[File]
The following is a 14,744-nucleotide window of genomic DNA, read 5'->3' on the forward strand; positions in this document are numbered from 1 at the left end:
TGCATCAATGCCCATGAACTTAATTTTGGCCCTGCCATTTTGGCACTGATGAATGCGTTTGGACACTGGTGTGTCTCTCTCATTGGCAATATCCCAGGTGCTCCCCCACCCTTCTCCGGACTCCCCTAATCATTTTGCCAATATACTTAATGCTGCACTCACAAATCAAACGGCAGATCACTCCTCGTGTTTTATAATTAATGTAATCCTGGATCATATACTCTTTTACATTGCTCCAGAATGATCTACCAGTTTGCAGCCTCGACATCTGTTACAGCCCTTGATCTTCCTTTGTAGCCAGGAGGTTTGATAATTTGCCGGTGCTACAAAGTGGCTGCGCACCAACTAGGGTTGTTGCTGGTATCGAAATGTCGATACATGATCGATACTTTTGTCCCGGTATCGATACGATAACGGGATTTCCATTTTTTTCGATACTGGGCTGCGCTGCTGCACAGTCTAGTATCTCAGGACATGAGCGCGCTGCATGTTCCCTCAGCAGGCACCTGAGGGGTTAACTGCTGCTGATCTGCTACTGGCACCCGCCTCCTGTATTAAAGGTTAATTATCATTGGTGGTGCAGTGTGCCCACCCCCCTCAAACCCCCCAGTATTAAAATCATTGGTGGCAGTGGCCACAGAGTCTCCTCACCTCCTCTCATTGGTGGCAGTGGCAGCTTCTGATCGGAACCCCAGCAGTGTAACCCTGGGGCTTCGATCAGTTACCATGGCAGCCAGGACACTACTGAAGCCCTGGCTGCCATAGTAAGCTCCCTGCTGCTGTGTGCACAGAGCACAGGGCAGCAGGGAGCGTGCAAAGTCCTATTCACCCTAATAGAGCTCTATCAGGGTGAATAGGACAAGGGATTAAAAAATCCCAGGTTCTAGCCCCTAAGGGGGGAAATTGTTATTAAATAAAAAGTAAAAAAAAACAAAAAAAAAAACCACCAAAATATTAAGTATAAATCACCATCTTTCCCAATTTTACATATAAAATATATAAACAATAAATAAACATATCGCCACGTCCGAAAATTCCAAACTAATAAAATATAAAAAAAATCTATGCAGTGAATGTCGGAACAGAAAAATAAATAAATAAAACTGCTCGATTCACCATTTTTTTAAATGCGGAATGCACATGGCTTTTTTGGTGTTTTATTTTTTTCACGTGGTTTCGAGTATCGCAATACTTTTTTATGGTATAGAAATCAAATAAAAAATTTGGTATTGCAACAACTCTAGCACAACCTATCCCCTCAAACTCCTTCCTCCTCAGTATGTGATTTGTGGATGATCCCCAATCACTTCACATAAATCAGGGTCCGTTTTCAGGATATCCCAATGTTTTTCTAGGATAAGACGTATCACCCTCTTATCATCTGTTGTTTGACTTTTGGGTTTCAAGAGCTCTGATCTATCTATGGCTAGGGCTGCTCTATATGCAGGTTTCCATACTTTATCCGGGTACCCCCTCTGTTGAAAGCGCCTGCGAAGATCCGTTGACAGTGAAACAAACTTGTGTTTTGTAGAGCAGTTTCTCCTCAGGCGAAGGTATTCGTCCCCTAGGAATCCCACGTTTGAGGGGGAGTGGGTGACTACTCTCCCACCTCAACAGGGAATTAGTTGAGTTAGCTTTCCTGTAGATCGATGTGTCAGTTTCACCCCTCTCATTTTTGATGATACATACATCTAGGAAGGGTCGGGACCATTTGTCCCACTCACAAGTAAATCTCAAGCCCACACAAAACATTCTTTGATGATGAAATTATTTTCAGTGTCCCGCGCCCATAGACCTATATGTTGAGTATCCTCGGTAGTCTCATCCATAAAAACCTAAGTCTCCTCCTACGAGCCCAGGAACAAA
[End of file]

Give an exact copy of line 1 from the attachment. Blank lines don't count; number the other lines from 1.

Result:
The following is a 14,744-nucleotide window of genomic DNA, read 5'->3' on the forward strand; positions in this document are numbered from 1 at the left end: